One obvious way is to say that the changes in my person or self from day to day are miniscule compared to the accumulated years gone by.  This does not apply to my life as a new-born, of course, but since I don't remember that, it doesn't much matter.  By the time I was old enough to experience myself as a "self" and to remember past events in a meaningful way, one day was already a tiny percentage of my past.  Thus, day-to-day changes are small, and represent tiny shifts or incremental adjustments to who I am.  I can therefore feel the continuity of my life over time, and my self seems to flow continually through the years, developing and piling up memories yes, but somehow remaining the same "me", even though how I define myself today may be quite different than, say, ten years ago.

Perhaps that concept of a new-born becoming her own self over time is one way of looking at personhood; a certain minimum assemblage of personality traits, experiences, awareness, and thinking ability is needed for the "self" to come into being.  Maybe the fact we do not remember anything from our first months or years means "we" did not truly exist yet?  That seems bizarre, but might be worth considering.  Certainly it takes years for a mature sense of self to emerge.  Observing developing children is often a good way to explore philosophy questions!  The reverse effect occurs at the end of life for some people. More on that below...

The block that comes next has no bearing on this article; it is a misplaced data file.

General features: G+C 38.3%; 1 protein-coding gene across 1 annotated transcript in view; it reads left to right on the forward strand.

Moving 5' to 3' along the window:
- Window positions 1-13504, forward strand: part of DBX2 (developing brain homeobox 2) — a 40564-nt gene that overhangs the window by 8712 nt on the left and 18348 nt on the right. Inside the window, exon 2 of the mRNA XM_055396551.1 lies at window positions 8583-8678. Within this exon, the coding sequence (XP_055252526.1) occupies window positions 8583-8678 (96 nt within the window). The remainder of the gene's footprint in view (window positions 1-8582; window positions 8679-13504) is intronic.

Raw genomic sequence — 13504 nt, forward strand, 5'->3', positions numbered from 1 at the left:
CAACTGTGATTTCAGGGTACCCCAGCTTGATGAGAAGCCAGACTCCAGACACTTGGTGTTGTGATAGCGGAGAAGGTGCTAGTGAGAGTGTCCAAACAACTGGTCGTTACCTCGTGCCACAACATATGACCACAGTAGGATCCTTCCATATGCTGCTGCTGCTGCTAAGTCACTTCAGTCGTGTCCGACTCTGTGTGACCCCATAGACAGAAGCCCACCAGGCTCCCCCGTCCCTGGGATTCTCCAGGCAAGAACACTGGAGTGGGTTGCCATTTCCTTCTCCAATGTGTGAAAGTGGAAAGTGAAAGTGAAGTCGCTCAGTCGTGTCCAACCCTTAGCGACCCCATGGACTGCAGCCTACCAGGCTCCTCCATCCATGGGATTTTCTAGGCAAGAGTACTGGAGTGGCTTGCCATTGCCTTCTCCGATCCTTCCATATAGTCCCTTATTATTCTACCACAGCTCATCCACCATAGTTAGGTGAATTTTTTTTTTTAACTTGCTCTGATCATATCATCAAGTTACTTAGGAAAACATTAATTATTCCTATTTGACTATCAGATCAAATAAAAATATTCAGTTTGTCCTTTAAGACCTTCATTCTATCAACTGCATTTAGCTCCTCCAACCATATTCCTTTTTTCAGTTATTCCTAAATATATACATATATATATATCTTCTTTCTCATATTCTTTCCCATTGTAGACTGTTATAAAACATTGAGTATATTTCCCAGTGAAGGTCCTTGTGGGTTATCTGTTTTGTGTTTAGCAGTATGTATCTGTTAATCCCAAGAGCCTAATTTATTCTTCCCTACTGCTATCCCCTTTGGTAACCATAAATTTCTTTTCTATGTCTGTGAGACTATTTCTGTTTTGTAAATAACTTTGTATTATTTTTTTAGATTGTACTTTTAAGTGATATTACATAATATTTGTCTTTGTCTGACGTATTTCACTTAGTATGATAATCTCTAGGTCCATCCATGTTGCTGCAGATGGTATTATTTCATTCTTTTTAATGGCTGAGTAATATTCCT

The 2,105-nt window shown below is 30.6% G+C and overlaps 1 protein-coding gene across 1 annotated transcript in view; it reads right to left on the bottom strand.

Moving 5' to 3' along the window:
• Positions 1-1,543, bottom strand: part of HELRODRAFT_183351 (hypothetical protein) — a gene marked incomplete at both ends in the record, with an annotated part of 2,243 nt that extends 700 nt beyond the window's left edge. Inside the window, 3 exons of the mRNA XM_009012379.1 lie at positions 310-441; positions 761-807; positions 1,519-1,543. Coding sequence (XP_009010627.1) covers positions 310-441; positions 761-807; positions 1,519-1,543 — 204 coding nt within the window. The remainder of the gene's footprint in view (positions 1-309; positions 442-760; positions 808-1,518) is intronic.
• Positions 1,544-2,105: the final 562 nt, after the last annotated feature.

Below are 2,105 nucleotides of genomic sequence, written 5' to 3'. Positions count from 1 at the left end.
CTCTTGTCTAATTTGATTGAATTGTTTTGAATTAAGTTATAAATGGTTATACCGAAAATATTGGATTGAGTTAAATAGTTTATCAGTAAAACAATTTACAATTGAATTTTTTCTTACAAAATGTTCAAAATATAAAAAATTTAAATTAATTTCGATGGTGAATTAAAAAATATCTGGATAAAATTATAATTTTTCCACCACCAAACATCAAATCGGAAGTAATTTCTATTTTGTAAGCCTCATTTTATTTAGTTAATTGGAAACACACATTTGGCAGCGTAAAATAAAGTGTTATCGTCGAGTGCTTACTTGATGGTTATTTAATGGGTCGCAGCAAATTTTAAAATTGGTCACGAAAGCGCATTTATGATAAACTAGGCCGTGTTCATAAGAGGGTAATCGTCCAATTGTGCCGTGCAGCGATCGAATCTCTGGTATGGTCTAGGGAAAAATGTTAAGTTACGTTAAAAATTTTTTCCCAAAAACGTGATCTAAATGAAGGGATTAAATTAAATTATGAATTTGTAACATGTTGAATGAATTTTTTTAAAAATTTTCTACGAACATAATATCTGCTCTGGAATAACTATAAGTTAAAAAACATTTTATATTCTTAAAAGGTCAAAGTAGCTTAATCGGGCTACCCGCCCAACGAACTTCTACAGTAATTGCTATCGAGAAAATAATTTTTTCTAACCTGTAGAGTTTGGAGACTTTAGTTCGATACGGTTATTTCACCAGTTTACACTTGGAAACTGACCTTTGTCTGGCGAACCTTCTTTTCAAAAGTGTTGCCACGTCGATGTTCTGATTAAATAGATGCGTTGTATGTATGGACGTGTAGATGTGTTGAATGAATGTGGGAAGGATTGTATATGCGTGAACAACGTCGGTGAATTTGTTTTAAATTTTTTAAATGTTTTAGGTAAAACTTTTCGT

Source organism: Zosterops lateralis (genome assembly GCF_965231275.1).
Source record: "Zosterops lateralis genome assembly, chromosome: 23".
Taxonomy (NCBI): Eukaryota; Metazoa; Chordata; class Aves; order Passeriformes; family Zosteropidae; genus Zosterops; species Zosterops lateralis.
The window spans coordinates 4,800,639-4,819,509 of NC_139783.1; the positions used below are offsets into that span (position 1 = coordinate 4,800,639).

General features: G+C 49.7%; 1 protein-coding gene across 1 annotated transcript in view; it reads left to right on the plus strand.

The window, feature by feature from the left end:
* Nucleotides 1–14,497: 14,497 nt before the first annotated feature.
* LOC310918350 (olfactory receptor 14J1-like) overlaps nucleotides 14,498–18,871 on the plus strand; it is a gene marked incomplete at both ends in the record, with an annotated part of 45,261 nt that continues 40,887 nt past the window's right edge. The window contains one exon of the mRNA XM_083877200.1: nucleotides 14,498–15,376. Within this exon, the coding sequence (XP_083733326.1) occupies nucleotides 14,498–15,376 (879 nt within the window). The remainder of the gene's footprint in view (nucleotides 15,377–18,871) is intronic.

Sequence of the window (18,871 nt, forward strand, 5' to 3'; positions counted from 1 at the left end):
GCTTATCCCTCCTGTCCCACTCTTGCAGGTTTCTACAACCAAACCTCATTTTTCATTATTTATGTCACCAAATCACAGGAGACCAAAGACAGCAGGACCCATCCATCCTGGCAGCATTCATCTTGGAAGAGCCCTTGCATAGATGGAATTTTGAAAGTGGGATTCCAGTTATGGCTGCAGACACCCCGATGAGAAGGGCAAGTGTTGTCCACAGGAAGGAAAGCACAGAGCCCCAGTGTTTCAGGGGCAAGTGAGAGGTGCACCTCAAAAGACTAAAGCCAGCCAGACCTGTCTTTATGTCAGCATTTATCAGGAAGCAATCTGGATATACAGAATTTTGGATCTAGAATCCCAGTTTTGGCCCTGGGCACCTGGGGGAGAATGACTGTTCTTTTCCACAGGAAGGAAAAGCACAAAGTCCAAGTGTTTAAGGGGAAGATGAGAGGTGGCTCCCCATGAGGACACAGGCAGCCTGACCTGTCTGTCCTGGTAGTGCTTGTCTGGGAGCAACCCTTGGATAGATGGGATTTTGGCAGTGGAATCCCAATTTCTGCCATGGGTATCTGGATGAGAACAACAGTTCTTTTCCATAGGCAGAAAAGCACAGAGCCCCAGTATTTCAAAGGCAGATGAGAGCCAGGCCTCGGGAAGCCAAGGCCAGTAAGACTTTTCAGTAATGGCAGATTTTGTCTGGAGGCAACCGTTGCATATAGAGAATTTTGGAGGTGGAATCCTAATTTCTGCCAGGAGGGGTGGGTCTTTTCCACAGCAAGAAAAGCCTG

Yes, continuity of self is the key to the feeling of being the same person throughout life.  All the accumulated experiences, and memories are all mine!  None come from elsewhere, ported into my being by some mysterious manner, various sci-fi stories notwithstanding.  Except in some rare cases, my life is a continuum and I experience it as one self passing through time on the journey of life.  Exceptions might include a long comatose period, for instance: waking as a quite different person (older, probably weaker and disoriented).  Another example would be amnesia, not knowing who I am or much of my past life.  But even in these cases, there is some partial continuity (personality, abilities, language, etc.) that allow me to remain me.  It might be good to study such people as they rebuild their sense of "self" to see: a) how much of that sense they actually lost, and b) whether and how it is different from before.